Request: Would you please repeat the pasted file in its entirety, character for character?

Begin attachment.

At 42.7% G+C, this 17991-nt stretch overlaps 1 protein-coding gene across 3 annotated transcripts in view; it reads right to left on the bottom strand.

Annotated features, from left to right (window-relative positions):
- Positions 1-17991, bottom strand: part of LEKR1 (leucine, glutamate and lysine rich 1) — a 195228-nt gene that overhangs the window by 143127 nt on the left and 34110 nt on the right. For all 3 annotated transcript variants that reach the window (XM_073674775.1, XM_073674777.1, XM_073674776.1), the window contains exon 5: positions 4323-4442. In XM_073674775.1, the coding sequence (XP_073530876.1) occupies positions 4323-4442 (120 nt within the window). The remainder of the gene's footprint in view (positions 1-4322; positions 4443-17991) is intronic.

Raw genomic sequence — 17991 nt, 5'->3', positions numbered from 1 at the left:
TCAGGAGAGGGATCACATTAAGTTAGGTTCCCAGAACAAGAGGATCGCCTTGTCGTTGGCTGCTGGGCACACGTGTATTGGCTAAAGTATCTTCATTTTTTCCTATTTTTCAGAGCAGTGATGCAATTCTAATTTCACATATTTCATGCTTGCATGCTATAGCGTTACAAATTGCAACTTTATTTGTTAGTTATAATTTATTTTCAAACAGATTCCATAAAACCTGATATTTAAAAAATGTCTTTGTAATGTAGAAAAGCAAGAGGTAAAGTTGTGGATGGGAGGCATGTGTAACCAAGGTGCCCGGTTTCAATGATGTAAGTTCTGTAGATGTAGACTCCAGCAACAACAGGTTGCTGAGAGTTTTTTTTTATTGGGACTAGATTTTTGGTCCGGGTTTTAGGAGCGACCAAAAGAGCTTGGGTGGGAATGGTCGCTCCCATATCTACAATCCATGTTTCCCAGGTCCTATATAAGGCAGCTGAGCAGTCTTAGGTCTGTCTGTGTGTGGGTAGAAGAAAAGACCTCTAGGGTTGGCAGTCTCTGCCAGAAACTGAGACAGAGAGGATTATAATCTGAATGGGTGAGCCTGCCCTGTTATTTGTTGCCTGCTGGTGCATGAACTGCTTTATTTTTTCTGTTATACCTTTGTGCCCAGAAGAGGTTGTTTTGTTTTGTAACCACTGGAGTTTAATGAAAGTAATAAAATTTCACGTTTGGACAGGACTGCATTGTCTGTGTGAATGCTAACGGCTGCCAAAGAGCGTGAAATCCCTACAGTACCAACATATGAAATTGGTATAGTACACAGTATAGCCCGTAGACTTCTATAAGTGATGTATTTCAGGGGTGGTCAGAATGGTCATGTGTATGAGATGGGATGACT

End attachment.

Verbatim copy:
At 42.7% G+C, this 17991-nt stretch overlaps 1 protein-coding gene across 3 annotated transcripts in view; it reads right to left on the bottom strand.

Annotated features, from left to right (window-relative positions):
- Positions 1-17991, bottom strand: part of LEKR1 (leucine, glutamate and lysine rich 1) — a 195228-nt gene that overhangs the window by 143127 nt on the left and 34110 nt on the right. For all 3 annotated transcript variants that reach the window (XM_073674775.1, XM_073674777.1, XM_073674776.1), the window contains exon 5: positions 4323-4442. In XM_073674775.1, the coding sequence (XP_073530876.1) occupies positions 4323-4442 (120 nt within the window). The remainder of the gene's footprint in view (positions 1-4322; positions 4443-17991) is intronic.

Raw genomic sequence — 17991 nt, 5'->3', positions numbered from 1 at the left:
TCAGGAGAGGGATCACATTAAGTTAGGTTCCCAGAACAAGAGGATCGCCTTGTCGTTGGCTGCTGGGCACACGTGTATTGGCTAAAGTATCTTCATTTTTTCCTATTTTTCAGAGCAGTGATGCAATTCTAATTTCACATATTTCATGCTTGCATGCTATAGCGTTACAAATTGCAACTTTATTTGTTAGTTATAATTTATTTTCAAACAGATTCCATAAAACCTGATATTTAAAAAATGTCTTTGTAATGTAGAAAAGCAAGAGGTAAAGTTGTGGATGGGAGGCATGTGTAACCAAGGTGCCCGGTTTCAATGATGTAAGTTCTGTAGATGTAGACTCCAGCAACAACAGGTTGCTGAGAGTTTTTTTTTATTGGGACTAGATTTTTGGTCCGGGTTTTAGGAGCGACCAAAAGAGCTTGGGTGGGAATGGTCGCTCCCATATCTACAATCCATGTTTCCCAGGTCCTATATAAGGCAGCTGAGCAGTCTTAGGTCTGTCTGTGTGTGGGTAGAAGAAAAGACCTCTAGGGTTGGCAGTCTCTGCCAGAAACTGAGACAGAGAGGATTATAATCTGAATGGGTGAGCCTGCCCTGTTATTTGTTGCCTGCTGGTGCATGAACTGCTTTATTTTTTCTGTTATACCTTTGTGCCCAGAAGAGGTTGTTTTGTTTTGTAACCACTGGAGTTTAATGAAAGTAATAAAATTTCACGTTTGGACAGGACTGCATTGTCTGTGTGAATGCTAACGGCTGCCAAAGAGCGTGAAATCCCTACAGTACCAACATATGAAATTGGTATAGTACACAGTATAGCCCGTAGACTTCTATAAGTGATGTATTTCAGGGGTGGTCAGAATGGTCATGTGTATGAGATGGGATGACT